Accrued benefit liability at end of year$(3,329) $(2,313) 
Projected Benefit Payments
Projected year 1$270  $206  
Projected year 21,434  205  
Projected year 3255  1,158  
Projected year 4260  195  
Projected year 5571  200  
Projected years 6-102,109  2,859  
The fair value of the plan assets is the estimated cash surrender value of the insurance contract at December 31, 2019. The level of inputs used to measure fair value was Level 2.
Year ended
December 31,
 20192018
Net Periodic Benefit Cost  
Service cost$932  $820  
Interest cost (income)114  69  
Expected return on plan assets(97) (54) 
Amortization of transition obligation54  65  
Amortization of prior service costs(19) (18) 
Total net periodic benefit cost$984  $882  
Weighted average assumptions:
Discount rate as of December 310.20 %  0.90%  
Expected long-term rate of return on assets0.20 %  0.90%  
Rate of compensation increase1.00%  1.00%  
Mortality and disability assumptions   (*)
BVG 2015 GTBVG 2015 GT
(*) Mortality data used for actuarial calculation.
v3.19.3.a.u2
Long-Term Loan, Net of Discount and Issuance Costs
12 Months Ended
Dec. 31, 2019
Debt Disclosure [Abstract]  
Long-Term Loan, Net of Discount and Issuance Costs Long-term loan, net of discount and issuance costs
On February 7, 2018, the Company and certain of its subsidiaries entered into a Loan and Security Agreement ("2018 Loan Agreement") with BioPharma Credit PLC pursuant to which such lender made a term loan to the Company in the principal amount of $150 million (the "2018 Credit Facility"). The term loan, which was drawn in full upon execution of the 2018 Loan Agreement, bears interest at 9.0% per annum, payable quarterly in arrears. The Company used a portion of the proceeds of the 2018 Credit Facility to repay in full the Company’s obligations under its then-existing term loan credit facility and is using the remaining proceeds to fund general corporate purposes.
The 2018 Credit Facility will mature on February 7, 2023, at which time any unpaid principal and accrued unpaid interest in respect of the term loan will be due and payable. The Company may prepay the term loan, in full, at any time. The Company must prepay the term loan (i) in full or in part upon the entry into certain licensing arrangements and (ii) in full in the event of a change of control. In each case, any prepayment (whether permitted or mandatory) is subject to a prepayment premium and/or make-whole payment. The prepayment fee if the Company prepays outstanding loan amounts prior to February 7, 2021 is 2.0% and is 1.0% if made after the February 7, 2021 but prior to February 7, 2022.If the Company prepays outstanding loan amounts prior to August 7, 2020, it must pay a make-whole amount equal to the amount of interest that would have accrued on the amount of all principal that is prepaid from the date of such prepayment through February 7, 2021.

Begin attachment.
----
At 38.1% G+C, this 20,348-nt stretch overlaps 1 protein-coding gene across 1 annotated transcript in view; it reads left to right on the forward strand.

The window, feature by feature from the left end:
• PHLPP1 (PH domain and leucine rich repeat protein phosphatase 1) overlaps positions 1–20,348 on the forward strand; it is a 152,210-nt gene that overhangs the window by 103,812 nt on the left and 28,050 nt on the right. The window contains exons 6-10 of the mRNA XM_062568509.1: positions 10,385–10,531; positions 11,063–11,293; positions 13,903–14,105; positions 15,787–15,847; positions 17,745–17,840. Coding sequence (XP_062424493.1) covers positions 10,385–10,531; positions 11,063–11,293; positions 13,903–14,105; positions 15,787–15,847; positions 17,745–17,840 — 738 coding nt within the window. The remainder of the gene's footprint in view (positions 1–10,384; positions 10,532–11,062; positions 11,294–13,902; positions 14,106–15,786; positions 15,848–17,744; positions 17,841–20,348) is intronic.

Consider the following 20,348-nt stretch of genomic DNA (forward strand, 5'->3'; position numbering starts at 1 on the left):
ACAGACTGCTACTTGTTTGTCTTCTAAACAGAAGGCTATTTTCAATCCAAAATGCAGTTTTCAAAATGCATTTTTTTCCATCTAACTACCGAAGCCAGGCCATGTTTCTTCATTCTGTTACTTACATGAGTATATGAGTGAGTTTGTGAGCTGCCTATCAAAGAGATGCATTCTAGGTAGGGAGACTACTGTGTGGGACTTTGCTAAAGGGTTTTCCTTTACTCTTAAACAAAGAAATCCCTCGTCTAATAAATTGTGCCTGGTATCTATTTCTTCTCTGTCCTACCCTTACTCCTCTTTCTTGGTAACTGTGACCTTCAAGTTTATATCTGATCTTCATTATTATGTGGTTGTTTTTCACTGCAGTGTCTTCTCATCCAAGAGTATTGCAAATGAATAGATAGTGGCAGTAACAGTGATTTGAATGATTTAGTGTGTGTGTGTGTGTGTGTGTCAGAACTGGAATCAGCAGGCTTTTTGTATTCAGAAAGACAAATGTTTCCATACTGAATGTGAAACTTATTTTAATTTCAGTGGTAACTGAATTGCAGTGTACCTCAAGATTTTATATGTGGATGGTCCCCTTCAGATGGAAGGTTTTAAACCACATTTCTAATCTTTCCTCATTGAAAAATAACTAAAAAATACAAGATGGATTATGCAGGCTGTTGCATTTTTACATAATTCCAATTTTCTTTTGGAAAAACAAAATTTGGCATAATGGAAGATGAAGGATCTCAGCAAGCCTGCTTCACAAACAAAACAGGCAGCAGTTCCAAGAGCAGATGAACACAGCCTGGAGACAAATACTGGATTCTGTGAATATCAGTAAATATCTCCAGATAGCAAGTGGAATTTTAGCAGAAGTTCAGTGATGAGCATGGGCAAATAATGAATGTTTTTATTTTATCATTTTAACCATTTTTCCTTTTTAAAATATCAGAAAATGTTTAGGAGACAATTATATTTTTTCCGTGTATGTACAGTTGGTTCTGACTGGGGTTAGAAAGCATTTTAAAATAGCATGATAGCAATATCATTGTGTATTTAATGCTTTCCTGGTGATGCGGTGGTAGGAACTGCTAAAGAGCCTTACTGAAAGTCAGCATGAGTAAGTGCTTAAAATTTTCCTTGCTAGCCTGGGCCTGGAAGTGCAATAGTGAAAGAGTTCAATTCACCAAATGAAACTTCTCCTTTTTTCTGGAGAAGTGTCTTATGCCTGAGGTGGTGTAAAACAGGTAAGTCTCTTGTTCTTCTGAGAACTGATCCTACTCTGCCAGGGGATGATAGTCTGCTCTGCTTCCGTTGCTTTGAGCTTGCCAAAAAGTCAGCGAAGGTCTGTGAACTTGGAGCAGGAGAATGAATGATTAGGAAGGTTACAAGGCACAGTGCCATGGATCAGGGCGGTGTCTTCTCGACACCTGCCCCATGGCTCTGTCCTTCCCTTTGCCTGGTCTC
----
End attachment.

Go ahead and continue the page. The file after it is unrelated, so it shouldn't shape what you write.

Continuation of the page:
All obligations under the 2018 Credit Facility are guaranteed by the Company’s current and future direct and indirect subsidiaries. In addition, the obligations under the 2018 Credit Facility are secured by a first-priority security interest in substantially all of the property and assets of, as well as the equity interests owned by, the Company and certain of the other guarantors. The 2018 Credit Facility contains other customary covenants.
Total net issuance costs of the 2018 Credit Facility, which were $576 as of December 31, 2019, are presented net of the 2018 Credit Facility proceeds and are amortized to interest expense over the five year term of the loan using the effective interest method.
On February 7, 2018, the Company’s 2015 term loan credit facility was terminated upon the Company’s repayment in full of the term loan issued thereunder. The unamortized discount in the amount of $1,160 and issuance costs in the amount of $1,399 were fully amortized and included in the Company’s finance expenses in the first quarter of 2018.
v3.19.3.a.u2
Other Long-term Liabilities
12 Months Ended
Dec. 31, 2019
Other Liabilities Disclosure [Abstract]  
Other Long-term Liabilities Other long-term liabilities
December 31,
 20192018
Deferred rent liability$40  $773  
Leasehold improvements financing and other66  94  
Unrecognized tax benefits (Note 13(e))116  103  
Deferred tax liability—  124  
 $222  $1,094  
v3.19.3.a.u2
Commitments and Contingent Liabilities
12 Months Ended
Dec. 31, 2019
Commitments and Contingencies Disclosure [Abstract]  
Commitments and Contingent Liabilities Commitments and contingent liabilities
a.Operating leases
The facilities of the Company are leased under various operating lease agreements for periods ending no later than 2030. The Company also has the option to extend the term of certain facility lease agreements and these are included in the calculation of right-of-use assets. The Company also leases motor vehicles under various operating leases, which expire on various dates, the latest of which is in 2022.
Under ASC 842, all leases with durations greater than 12 months, including non-cancelable operating leases, are now recognized on the balance sheet. The aggregated present value of lease agreements, net of deferred rent, is recorded as a long-term asset titled right-of-use assets. The corresponding lease liabilities are split between other payables and long-term lease liabilities.